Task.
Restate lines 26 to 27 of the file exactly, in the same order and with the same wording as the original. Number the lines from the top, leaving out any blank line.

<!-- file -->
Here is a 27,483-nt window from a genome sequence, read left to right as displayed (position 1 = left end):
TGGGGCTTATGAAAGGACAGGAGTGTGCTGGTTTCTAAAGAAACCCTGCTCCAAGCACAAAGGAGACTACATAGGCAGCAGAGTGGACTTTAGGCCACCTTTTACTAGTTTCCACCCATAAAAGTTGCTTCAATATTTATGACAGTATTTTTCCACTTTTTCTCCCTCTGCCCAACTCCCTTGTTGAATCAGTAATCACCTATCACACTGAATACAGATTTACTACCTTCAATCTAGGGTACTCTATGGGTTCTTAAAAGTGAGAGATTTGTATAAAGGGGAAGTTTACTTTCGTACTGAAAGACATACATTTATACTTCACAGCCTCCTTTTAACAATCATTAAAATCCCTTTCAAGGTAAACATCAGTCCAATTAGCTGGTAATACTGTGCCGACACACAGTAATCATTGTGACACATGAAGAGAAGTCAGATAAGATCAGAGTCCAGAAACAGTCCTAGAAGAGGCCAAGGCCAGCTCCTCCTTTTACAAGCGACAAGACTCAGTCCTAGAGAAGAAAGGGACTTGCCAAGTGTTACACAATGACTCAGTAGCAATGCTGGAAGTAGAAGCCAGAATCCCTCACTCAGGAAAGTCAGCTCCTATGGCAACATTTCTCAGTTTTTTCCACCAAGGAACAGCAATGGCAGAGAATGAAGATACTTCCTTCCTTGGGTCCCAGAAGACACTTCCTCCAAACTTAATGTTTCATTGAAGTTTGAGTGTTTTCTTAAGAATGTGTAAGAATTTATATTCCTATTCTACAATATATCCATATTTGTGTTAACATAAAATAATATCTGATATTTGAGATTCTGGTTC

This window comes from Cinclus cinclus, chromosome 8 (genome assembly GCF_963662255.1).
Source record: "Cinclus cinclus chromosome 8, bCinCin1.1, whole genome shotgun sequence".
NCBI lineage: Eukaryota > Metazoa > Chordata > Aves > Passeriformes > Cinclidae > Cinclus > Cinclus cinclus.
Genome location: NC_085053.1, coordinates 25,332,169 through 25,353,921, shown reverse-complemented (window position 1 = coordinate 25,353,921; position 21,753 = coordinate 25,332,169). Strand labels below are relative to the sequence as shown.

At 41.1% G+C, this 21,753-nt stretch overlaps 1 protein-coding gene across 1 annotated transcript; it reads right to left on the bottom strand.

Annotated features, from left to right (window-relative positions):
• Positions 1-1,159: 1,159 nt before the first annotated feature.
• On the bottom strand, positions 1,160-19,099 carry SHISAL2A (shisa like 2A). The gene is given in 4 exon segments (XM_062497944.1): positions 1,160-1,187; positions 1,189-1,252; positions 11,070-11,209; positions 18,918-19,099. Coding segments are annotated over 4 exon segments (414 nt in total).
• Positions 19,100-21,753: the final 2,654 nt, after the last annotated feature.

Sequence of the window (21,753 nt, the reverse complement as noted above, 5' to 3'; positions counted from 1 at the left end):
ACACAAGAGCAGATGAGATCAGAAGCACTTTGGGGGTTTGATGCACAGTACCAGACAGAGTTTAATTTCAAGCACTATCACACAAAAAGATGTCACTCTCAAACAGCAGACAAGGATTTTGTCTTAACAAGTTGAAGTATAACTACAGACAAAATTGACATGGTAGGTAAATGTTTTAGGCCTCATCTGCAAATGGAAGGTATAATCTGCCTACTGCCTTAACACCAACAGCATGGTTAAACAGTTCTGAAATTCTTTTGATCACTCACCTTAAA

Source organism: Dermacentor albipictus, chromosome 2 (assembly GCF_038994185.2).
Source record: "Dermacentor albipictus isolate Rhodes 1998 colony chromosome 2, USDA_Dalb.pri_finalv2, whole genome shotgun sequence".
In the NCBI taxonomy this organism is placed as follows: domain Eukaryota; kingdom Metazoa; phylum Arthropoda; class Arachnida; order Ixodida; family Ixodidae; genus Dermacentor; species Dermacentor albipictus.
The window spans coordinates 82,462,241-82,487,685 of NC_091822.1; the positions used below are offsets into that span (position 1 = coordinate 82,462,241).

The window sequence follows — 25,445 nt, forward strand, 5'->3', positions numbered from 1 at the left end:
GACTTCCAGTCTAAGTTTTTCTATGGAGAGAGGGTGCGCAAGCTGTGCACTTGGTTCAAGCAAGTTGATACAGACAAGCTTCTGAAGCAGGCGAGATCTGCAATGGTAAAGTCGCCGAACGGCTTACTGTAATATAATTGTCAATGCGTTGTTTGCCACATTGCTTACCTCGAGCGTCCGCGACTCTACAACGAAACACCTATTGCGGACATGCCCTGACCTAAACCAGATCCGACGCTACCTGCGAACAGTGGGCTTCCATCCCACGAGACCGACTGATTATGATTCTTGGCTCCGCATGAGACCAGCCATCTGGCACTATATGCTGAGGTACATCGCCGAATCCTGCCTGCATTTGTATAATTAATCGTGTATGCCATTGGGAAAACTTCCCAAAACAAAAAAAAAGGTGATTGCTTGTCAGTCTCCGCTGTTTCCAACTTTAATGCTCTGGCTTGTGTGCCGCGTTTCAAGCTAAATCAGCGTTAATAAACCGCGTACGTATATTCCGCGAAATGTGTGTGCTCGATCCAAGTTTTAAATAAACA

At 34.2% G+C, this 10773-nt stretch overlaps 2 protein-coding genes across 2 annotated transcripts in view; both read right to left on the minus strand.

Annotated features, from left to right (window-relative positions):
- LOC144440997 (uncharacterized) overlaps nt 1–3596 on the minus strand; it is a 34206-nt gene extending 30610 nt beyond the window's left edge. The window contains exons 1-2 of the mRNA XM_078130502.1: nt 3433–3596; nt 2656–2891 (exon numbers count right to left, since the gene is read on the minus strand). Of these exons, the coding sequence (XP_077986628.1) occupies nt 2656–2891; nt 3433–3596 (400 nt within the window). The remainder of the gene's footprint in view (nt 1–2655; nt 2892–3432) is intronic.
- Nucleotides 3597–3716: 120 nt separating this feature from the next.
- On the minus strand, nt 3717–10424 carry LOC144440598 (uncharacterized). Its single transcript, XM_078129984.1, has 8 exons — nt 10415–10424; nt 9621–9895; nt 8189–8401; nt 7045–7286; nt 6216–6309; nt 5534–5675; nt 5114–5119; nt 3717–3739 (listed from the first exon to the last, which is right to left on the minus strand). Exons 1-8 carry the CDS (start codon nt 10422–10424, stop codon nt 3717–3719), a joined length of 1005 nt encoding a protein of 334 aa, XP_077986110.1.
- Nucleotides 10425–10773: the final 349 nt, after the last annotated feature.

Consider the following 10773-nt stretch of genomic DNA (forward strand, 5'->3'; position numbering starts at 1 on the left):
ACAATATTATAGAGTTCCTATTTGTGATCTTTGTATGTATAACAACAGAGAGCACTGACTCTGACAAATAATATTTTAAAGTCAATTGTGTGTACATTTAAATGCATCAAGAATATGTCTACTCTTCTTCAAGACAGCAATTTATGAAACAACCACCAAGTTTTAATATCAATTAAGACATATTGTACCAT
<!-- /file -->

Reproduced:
Consider the following 10773-nt stretch of genomic DNA (forward strand, 5'->3'; position numbering starts at 1 on the left):
ACAATATTATAGAGTTCCTATTTGTGATCTTTGTATGTATAACAACAGAGAGCACTGACTCTGACAAATAATATTTTAAAGTCAATTGTGTGTACATTTAAATGCATCAAGAATATGTCTACTCTTCTTCAAGACAGCAATTTATGAAACAACCACCAAGTTTTAATATCAATTAAGACATATTGTACCAT